Going Back to Work After an Addiction
“My first day returning to work after being treated for a severe opiate addiction was one of the most daunting moments of my life,” wrote Peter Grinspoon, MD, author of Free Refills: A Doctor Confronts His Addiction, in an article for Harvard Health.
He recalled thinking that everyone in the office knew that forged prescriptions and criminal charges were the reason he had been let go from his previous job.
“My mind was spinning,” he continued.
- “What would my coworkers think of me?
- Who would want to work alongside an ‘addict’?
- Would they ever come to trust me?
- Did I even deserve to be here?”
In the article, Dr. Grinspoon offers some profound words about the stressful transition back to work after an addiction. For one, he believes stigma is what ultimately makes coming back to work after an addiction the hardest.
“If I had been out of work to receive chemotherapy or because of complications from diabetes, I certainly wouldn’t have felt self-conscious or self-doubting upon resuming my employment,” he wrote. “With addiction, due to the prejudices that many people in our society hold, the return is psychologically complex and anxiety-producing.”
Here are a few tips gleaned from the article to help you or someone you love return to the workplace:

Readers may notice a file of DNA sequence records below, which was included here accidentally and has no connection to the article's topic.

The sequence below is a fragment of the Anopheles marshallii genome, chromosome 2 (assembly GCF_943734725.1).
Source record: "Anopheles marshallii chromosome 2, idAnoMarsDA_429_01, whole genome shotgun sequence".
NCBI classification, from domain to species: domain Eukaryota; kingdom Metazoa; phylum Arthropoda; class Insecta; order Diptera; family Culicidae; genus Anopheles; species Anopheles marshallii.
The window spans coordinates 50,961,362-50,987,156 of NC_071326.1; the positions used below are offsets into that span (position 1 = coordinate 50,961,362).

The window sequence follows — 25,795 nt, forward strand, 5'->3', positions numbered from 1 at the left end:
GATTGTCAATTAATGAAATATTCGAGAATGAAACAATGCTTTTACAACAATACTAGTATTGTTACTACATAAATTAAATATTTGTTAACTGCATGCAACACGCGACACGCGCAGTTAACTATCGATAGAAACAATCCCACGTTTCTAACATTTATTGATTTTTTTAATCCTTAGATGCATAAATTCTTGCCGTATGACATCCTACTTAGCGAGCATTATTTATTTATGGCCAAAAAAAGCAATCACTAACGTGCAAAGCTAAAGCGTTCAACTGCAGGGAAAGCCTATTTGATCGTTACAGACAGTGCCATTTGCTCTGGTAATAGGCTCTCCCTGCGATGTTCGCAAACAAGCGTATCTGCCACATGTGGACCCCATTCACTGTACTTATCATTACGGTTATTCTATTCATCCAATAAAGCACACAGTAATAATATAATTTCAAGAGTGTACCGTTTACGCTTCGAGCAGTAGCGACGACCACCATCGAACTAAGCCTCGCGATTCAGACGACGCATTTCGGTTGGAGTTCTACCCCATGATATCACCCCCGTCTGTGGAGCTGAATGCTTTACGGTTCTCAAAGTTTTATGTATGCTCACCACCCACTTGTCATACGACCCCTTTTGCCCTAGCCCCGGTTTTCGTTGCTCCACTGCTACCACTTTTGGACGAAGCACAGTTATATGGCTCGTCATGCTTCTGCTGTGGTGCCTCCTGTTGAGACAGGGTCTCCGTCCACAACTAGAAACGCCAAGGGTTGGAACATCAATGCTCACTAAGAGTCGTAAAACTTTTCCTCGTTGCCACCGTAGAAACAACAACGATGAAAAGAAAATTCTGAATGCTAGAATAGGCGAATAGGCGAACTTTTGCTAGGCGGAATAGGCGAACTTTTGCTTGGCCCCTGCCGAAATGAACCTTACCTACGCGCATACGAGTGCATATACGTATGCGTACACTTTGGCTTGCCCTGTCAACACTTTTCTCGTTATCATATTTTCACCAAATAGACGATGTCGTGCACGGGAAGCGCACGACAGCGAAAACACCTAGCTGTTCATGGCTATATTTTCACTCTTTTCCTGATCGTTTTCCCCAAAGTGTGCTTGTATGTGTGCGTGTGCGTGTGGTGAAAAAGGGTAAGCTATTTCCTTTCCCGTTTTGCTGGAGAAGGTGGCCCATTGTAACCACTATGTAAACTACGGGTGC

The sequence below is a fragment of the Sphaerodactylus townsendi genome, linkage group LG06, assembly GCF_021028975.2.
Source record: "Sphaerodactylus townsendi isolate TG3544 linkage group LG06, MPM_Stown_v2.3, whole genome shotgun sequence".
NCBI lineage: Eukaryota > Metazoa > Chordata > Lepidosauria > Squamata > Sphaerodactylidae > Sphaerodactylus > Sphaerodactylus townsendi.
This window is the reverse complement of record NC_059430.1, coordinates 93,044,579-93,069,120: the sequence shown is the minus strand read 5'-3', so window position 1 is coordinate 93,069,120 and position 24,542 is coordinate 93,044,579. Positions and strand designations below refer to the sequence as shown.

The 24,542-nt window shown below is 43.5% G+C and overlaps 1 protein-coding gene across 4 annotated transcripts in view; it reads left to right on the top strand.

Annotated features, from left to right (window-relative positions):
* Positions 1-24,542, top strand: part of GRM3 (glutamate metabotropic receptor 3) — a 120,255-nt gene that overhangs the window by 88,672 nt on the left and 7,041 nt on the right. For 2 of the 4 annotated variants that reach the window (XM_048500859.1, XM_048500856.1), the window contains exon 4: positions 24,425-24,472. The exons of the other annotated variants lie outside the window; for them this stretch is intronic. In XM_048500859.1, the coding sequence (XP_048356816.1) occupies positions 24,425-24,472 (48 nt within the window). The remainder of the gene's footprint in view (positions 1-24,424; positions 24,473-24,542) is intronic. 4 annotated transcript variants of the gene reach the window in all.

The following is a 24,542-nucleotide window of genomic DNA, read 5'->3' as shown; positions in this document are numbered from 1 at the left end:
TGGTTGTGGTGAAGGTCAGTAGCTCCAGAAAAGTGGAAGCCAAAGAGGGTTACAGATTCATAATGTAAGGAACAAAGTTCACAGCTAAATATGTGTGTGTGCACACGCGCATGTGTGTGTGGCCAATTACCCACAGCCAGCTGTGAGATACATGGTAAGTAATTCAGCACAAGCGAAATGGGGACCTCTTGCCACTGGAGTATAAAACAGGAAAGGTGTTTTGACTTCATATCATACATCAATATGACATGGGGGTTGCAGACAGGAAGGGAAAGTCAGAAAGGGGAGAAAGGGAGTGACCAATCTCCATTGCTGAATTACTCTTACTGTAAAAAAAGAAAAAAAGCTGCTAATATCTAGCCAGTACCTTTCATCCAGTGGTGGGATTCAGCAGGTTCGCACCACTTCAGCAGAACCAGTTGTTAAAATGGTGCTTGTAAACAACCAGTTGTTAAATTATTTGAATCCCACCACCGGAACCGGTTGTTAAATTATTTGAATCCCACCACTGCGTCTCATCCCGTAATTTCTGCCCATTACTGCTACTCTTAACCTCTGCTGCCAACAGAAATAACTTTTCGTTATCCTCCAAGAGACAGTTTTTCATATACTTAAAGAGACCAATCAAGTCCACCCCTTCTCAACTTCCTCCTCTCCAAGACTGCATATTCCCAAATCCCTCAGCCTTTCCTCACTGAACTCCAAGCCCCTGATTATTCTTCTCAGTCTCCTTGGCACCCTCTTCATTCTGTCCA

- Remember these phrases. “Just keep your head up,” “Put one foot in front of the other,” “Bring your body, and your mind will follow.” Dr. Grinspoon recalled everyone’s eyes on him as he entered the door on his first day back: “I did wonder if they were judging and criticizing me, but I made it to my desk without incident, and managed to power through my self-consciousness and get into the flow of my work,” he wrote. “…We can defeat the stigma by confronting it, putting one foot in front of the other, one step at a time.”
- Remind yourself that time does help. Dr. Grinspoon said that every day got easier as he “did a good job, deepened my connections with my colleagues, and accumulated good will, which would eventually replace any negative images that may have accompanied my arrival.” And other than office get-togethers, “where co-workers awkwardly don’t know whether to put a wine glass at my place setting,” his substance use disorder is no longer an issue.
- Focus on the positives. Despite being hard, being in recovery, landing a job and returning to work is a major achievement and you should be proud of yourself. “With all I had learned in recovery about communication, about humility, about connecting with others, I feel that I was in a better position to thrive in my workplace than I was before my addiction started in the first place,” wrote Dr. Grinspoon.
Tools for a Sober and Successful Life
At Providence, we offer clients an Aftercare Integration Program (AIS) designed to give them the tools to manage their emotional, physical and spiritual health as they return to their careers. To find out more, call today: 484-445-4145